3. Gibson suggested that one of the key features of a narrative are that they are “purposeful”. What he meant by this, I think, is that students’ narratives should have a clear beginning and end. There should be a clear ‘thread’ which links together the events that students have selected to include in a narrative. His task, for students, was to write a narrative of Canadian history and to give it a title, reflecting upon their work. Gibson hopes that this will help students to provide effective summary overviews of their narratives, and to see what past events have amounted to. This is extremely challenging, and is worth unpacking on its own, far beyond any discussions of how we might best support students in providing a narrative in the first place.
  4. When/if Gibson publishes the research he has conducted as part of this pilot study, the numerous findings he has made are essential reading. Gibson provided us with a wealth of interesting observations and conclusions, such as the number of errors students made before and after his teaching intervention. Gibson had tallies of the number of events students incorporated in the pre-test and post-test, the chronological breadth of events selected etc. etc. This provided fascinating insight into the students’ views on history, and how easily they were skewed towards the events they had studied most recently. It is exactly the sort of iterative analysis teachers should be conducting of their students’ work to target future interventions. For me, the most interesting observation that Gibson made was that, after the teaching intervention, students used fewer collective pronouns such as “we” and “our”. This suggests that students might have been coming to see narratives as historical constructs, and treating them in a more dispassionate fashion. It would be fascinating to unpack the reasons behind this, and consider how students understanding of their own history was being altered by the development of historical narratives of Canadian history.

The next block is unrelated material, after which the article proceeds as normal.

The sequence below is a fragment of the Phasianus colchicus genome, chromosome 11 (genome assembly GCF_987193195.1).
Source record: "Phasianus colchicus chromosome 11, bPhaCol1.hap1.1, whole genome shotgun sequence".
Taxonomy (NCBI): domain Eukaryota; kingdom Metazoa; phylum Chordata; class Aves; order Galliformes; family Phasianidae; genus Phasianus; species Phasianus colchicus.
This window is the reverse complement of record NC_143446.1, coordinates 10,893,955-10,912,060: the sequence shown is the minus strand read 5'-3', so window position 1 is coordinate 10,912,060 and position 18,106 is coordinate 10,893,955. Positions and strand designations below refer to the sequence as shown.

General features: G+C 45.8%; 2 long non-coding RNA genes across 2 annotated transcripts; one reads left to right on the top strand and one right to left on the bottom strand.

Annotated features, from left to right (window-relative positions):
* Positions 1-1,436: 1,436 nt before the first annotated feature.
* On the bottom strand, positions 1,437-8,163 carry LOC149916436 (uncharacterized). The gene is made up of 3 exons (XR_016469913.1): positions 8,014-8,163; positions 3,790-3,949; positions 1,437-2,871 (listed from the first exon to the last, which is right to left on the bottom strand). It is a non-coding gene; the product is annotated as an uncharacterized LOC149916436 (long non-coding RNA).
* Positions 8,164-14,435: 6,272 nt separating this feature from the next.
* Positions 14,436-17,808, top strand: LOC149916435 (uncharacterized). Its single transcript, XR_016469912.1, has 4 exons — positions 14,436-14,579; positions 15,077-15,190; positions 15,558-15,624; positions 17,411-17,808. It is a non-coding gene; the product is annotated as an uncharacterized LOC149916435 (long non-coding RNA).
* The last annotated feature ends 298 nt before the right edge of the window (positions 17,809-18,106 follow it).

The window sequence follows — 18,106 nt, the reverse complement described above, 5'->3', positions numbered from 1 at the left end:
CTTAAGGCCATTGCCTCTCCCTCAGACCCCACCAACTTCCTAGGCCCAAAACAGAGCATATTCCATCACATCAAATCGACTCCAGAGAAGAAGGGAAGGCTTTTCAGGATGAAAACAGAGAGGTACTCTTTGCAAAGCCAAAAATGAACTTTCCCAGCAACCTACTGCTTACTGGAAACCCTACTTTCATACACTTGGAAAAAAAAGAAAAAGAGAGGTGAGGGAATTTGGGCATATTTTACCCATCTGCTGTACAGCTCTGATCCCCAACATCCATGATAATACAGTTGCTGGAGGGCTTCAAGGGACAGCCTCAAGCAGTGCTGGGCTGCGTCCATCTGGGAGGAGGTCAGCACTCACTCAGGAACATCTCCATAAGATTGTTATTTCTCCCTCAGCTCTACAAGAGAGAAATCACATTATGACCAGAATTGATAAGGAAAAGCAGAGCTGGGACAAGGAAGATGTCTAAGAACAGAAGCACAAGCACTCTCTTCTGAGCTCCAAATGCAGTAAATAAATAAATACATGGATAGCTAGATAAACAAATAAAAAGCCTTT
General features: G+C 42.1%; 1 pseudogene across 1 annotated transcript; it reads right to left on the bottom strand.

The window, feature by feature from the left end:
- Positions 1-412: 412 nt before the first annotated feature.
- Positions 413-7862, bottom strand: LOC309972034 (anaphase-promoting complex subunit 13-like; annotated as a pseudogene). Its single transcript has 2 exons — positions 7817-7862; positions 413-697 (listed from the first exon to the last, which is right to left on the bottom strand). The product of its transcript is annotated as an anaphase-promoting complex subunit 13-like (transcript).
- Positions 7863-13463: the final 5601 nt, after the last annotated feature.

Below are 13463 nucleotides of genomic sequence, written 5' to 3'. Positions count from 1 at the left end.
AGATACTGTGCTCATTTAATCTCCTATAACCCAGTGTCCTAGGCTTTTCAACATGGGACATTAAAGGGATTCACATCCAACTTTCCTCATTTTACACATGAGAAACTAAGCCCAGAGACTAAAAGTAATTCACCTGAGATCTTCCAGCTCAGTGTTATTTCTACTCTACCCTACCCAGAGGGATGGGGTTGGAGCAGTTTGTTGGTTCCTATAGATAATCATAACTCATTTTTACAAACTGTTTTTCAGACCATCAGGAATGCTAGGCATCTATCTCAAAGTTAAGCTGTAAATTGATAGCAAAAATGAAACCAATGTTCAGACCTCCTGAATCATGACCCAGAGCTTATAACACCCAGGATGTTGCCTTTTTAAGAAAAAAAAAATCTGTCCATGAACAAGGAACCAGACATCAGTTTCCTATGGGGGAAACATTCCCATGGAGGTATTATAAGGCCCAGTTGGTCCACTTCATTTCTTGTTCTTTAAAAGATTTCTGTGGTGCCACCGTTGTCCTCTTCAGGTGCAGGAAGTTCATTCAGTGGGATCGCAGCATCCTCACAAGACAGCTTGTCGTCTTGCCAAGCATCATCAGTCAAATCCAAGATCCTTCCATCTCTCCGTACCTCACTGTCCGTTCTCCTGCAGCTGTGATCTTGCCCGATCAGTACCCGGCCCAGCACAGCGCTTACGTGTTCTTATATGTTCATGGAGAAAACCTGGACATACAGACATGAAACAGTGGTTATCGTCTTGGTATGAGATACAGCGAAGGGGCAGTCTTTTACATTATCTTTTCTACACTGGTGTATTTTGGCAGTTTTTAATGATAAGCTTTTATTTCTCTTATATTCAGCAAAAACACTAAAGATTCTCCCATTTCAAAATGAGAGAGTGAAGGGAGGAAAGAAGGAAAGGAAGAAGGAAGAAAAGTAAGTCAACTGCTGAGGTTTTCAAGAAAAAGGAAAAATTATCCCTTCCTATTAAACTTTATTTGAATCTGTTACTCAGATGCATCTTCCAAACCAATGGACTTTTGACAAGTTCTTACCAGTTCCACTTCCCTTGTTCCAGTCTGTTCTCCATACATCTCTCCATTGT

Throughout the discussion the question of what prior knowledge (substantive and second-order) that students would need to be able to construct effective overviews constantly lurked in the background. I continue to disagree with Gibson, and other practitioners such as Shemilt, that overviews should be taught before more in-depth historical knowledge. Alison Kitson suggested that history educators have become increasingly effective at teaching historical interpretations. Perhaps it is time to encourage students to critically engage with historian’s narratives as interpretations. What might that look like?

Thanks must go to Dr Lindsay Gibson for generously giving his time, while visiting Europe, to lead this seminar. Further thanks must go to Arthur Chapman, and his colleagues, for the regular and lively discussions that take part at the IoE History Education Special Interest Group. 


“There are too many camera angles!”